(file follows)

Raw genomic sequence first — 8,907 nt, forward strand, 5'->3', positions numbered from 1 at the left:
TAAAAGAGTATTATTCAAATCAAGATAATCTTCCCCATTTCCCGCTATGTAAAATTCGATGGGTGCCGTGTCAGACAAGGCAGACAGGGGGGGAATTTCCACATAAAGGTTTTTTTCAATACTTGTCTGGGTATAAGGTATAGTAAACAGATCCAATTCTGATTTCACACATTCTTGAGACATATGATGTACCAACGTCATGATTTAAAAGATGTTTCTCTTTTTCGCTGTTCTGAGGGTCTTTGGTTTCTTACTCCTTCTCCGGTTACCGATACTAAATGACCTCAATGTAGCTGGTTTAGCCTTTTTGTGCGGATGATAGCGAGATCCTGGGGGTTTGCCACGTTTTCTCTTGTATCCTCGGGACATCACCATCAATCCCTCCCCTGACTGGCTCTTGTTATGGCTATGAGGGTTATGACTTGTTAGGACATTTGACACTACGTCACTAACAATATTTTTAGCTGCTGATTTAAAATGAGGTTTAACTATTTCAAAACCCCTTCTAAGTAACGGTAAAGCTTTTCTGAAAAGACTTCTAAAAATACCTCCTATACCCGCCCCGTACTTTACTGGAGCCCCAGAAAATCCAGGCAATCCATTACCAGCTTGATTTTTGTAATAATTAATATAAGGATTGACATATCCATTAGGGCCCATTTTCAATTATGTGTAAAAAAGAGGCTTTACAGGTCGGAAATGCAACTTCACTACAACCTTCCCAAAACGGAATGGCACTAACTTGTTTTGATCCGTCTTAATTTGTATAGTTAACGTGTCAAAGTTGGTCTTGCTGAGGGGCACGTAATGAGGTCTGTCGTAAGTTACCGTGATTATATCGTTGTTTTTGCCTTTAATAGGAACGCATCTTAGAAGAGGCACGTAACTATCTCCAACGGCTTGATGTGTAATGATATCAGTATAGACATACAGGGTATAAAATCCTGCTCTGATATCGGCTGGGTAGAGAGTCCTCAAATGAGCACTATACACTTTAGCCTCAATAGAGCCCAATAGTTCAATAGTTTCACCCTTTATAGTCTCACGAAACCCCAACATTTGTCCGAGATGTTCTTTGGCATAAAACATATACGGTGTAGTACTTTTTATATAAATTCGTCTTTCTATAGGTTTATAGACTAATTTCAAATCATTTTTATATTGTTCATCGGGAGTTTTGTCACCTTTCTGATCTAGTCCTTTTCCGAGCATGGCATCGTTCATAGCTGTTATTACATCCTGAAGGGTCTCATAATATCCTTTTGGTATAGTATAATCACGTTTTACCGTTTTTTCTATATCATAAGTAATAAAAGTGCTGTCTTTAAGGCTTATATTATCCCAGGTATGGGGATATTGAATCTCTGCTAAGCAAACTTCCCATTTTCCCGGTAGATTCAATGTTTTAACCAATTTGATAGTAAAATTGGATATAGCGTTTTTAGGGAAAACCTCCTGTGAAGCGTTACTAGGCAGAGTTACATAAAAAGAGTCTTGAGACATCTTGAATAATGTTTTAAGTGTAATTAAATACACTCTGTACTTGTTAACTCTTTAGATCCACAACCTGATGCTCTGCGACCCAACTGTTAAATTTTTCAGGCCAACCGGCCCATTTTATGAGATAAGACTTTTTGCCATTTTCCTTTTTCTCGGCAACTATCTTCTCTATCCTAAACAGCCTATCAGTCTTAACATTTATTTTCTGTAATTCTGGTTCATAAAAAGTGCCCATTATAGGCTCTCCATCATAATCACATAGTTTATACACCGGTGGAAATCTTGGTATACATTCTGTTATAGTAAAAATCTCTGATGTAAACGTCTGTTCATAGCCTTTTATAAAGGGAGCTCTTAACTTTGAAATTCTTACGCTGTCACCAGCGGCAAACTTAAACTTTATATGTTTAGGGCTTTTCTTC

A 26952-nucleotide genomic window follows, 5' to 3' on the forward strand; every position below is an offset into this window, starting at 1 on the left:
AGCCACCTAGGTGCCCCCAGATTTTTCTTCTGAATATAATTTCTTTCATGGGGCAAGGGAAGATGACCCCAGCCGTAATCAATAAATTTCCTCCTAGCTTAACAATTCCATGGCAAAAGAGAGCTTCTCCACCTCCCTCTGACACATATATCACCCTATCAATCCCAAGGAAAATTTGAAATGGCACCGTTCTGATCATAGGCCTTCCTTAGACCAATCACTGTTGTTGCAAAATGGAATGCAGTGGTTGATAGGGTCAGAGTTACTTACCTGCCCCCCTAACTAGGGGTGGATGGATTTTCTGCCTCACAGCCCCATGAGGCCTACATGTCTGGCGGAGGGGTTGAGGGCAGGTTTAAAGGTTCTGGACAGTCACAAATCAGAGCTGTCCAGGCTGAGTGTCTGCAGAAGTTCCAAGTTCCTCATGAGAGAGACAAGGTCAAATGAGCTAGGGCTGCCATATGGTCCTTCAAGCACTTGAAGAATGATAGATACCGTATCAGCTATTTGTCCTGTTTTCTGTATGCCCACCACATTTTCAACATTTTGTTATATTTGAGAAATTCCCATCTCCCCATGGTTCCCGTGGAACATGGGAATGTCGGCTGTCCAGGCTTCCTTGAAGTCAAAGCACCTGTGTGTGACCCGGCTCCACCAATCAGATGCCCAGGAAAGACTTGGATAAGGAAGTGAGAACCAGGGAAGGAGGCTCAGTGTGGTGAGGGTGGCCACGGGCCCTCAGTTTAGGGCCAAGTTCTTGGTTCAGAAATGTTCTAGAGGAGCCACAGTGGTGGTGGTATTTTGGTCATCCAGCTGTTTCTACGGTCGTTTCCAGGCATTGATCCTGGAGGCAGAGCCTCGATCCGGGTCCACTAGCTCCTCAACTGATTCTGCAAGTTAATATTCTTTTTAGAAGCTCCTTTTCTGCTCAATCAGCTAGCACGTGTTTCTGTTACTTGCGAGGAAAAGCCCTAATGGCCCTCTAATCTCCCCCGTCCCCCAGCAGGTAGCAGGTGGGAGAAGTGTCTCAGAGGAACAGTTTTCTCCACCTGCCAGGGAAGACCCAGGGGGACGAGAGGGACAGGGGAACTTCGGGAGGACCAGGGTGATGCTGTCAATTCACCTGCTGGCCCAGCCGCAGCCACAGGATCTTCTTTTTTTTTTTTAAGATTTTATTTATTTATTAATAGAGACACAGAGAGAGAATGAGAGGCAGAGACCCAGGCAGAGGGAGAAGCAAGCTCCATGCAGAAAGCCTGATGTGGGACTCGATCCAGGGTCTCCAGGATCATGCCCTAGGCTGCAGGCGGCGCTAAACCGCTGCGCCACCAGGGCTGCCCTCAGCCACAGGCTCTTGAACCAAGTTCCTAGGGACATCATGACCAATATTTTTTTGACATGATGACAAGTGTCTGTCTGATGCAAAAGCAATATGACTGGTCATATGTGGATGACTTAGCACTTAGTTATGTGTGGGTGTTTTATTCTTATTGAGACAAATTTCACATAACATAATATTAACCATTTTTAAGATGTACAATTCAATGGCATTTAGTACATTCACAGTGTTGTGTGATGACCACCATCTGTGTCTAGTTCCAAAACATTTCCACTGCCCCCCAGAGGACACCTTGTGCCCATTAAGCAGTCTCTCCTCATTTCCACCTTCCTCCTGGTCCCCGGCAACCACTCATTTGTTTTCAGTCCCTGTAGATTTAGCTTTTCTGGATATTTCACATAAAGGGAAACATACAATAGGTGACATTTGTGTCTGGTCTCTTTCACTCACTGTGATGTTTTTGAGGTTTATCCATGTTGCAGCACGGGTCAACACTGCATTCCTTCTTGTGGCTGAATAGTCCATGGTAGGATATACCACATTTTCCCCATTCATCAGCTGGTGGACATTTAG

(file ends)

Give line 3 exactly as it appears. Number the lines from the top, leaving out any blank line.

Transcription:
A 26952-nucleotide genomic window follows, 5' to 3' on the forward strand; every position below is an offset into this window, starting at 1 on the left: